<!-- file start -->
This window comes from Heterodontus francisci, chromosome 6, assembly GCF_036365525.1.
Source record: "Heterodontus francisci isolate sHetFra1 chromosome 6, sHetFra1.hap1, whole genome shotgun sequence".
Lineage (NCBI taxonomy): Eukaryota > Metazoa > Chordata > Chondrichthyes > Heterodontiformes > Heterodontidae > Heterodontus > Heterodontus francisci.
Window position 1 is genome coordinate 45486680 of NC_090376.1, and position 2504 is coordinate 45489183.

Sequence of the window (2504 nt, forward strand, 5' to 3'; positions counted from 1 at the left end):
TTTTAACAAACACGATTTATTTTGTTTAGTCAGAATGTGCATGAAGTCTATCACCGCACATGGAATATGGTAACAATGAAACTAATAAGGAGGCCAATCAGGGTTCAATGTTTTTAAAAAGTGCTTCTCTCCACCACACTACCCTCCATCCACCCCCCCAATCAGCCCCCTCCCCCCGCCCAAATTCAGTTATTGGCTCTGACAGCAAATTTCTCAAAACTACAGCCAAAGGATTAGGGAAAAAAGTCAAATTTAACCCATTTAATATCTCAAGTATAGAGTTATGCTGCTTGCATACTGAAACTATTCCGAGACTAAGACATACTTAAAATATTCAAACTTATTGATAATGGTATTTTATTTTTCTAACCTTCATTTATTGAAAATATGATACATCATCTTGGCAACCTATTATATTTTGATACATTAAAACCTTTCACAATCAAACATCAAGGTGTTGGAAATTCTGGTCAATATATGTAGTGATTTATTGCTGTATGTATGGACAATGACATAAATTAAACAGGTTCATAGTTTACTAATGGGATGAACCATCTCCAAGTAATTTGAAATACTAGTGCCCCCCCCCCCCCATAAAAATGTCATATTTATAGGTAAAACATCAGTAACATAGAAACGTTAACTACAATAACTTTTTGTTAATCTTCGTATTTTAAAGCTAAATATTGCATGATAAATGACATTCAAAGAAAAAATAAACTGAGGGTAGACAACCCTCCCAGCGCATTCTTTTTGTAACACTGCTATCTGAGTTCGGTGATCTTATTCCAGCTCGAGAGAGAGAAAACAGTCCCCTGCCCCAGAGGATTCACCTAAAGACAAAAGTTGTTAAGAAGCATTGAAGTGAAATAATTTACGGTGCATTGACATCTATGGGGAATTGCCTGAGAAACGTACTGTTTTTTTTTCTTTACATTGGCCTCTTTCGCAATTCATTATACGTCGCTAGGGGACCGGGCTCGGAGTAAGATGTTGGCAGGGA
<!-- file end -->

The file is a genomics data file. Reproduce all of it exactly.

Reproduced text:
This window comes from Heterodontus francisci, chromosome 6, assembly GCF_036365525.1.
Source record: "Heterodontus francisci isolate sHetFra1 chromosome 6, sHetFra1.hap1, whole genome shotgun sequence".
Lineage (NCBI taxonomy): Eukaryota > Metazoa > Chordata > Chondrichthyes > Heterodontiformes > Heterodontidae > Heterodontus > Heterodontus francisci.
Window position 1 is genome coordinate 45486680 of NC_090376.1, and position 2504 is coordinate 45489183.

Sequence of the window (2504 nt, forward strand, 5' to 3'; positions counted from 1 at the left end):
TTTTAACAAACACGATTTATTTTGTTTAGTCAGAATGTGCATGAAGTCTATCACCGCACATGGAATATGGTAACAATGAAACTAATAAGGAGGCCAATCAGGGTTCAATGTTTTTAAAAAGTGCTTCTCTCCACCACACTACCCTCCATCCACCCCCCCAATCAGCCCCCTCCCCCCGCCCAAATTCAGTTATTGGCTCTGACAGCAAATTTCTCAAAACTACAGCCAAAGGATTAGGGAAAAAAGTCAAATTTAACCCATTTAATATCTCAAGTATAGAGTTATGCTGCTTGCATACTGAAACTATTCCGAGACTAAGACATACTTAAAATATTCAAACTTATTGATAATGGTATTTTATTTTTCTAACCTTCATTTATTGAAAATATGATACATCATCTTGGCAACCTATTATATTTTGATACATTAAAACCTTTCACAATCAAACATCAAGGTGTTGGAAATTCTGGTCAATATATGTAGTGATTTATTGCTGTATGTATGGACAATGACATAAATTAAACAGGTTCATAGTTTACTAATGGGATGAACCATCTCCAAGTAATTTGAAATACTAGTGCCCCCCCCCCCCCATAAAAATGTCATATTTATAGGTAAAACATCAGTAACATAGAAACGTTAACTACAATAACTTTTTGTTAATCTTCGTATTTTAAAGCTAAATATTGCATGATAAATGACATTCAAAGAAAAAATAAACTGAGGGTAGACAACCCTCCCAGCGCATTCTTTTTGTAACACTGCTATCTGAGTTCGGTGATCTTATTCCAGCTCGAGAGAGAGAAAACAGTCCCCTGCCCCAGAGGATTCACCTAAAGACAAAAGTTGTTAAGAAGCATTGAAGTGAAATAATTTACGGTGCATTGACATCTATGGGGAATTGCCTGAGAAACGTACTGTTTTTTTTTCTTTACATTGGCCTCTTTCGCAATTCATTATACGTCGCTAGGGGACCGGGCTCGGAGTAAGATGTTGGCAGGGA